NBA star Carmelo Anthony believes that athletes are more susceptible to suffering from depression than most.
Anthony shared his beliefs during a recent interview with “The Drew Barrymore Show” in promotion of his new book, “Where Tomorrows Aren’t Promised: A Memoir of Survival and Hope.”
“I think athletes, like, we’re naturally depressed being an athlete. I mean, what we have to go through on a day-to-day basis, dealing with media, competing at the highest level,” the 10-time NBA AllStar told Barrymore.
“We spend more time with our teammates than we do with our family during the year, so you miss holidays and so on and so forth. So it’s a lot of things that, you know, the average person [doesn’t] really understand that an athlete has to go through.”
“It wasn’t until I actually started writing the book and going through that process where I was able to kind of get the real, true meaning of, kind of, who I am and putting everything into perspective,” he continued.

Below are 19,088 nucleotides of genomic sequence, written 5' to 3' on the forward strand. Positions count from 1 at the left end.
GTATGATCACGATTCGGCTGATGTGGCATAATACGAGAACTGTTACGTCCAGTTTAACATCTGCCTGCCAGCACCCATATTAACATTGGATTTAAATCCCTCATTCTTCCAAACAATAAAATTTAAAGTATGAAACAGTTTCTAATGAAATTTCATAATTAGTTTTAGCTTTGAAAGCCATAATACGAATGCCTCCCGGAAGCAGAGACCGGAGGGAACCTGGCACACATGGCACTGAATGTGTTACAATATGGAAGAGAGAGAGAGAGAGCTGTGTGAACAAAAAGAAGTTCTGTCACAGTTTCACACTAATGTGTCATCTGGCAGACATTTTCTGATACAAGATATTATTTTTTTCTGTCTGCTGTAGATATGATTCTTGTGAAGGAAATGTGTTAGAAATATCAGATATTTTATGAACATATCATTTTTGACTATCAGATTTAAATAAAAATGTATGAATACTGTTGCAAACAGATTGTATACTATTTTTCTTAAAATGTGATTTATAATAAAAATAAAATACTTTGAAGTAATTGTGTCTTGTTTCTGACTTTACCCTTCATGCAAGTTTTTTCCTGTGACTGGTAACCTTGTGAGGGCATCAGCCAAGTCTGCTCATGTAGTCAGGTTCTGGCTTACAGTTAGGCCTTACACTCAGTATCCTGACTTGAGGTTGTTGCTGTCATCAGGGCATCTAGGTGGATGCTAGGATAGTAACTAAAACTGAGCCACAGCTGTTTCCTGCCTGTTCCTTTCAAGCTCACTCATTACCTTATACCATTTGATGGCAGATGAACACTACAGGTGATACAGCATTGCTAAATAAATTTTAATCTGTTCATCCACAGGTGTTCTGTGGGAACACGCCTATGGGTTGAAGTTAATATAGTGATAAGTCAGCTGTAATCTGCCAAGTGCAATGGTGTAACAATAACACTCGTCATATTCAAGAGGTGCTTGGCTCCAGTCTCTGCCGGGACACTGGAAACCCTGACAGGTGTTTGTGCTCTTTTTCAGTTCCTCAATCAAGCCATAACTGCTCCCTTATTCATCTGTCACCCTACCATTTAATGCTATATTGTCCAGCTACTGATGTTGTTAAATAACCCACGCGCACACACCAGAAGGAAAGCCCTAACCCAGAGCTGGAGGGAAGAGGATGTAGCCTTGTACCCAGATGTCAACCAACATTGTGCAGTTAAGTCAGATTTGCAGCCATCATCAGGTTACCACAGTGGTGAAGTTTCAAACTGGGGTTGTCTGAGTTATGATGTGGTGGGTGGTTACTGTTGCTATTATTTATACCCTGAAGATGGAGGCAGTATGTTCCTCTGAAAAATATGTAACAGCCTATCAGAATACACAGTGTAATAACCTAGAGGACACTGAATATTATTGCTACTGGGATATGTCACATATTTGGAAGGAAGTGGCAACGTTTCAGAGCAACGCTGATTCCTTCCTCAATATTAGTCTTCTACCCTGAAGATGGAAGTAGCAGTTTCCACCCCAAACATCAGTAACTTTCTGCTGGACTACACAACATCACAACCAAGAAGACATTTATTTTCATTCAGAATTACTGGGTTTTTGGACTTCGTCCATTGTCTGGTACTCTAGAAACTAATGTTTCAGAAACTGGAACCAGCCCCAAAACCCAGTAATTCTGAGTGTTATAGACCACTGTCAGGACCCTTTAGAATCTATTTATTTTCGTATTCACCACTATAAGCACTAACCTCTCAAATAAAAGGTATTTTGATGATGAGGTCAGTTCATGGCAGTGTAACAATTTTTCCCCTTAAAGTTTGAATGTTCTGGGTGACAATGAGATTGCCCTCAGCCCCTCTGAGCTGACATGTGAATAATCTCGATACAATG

Anthony’s opinions can be backed up with data.
According to Athletes for Hope, “up to 35% of elite athletes suffer from a mental health crisis which may manifest as stress, eating disorders, burnout, or depression and anxiety.”
Anthony’s book is part of an ongoing campaign to raise awareness around the issue.
In March, which is Mental Health Awareness Month, Anthony teamed up with NBA stars Chris Paul and Dwyane Wade and Bold.org to help launch a scholarship fund for two Black students pursuing careers in the mental health field or related field.
“This scholarship is just one step forward in eliminating the barriers that exist to mental health care and education and communities of color,” Wade said at the time.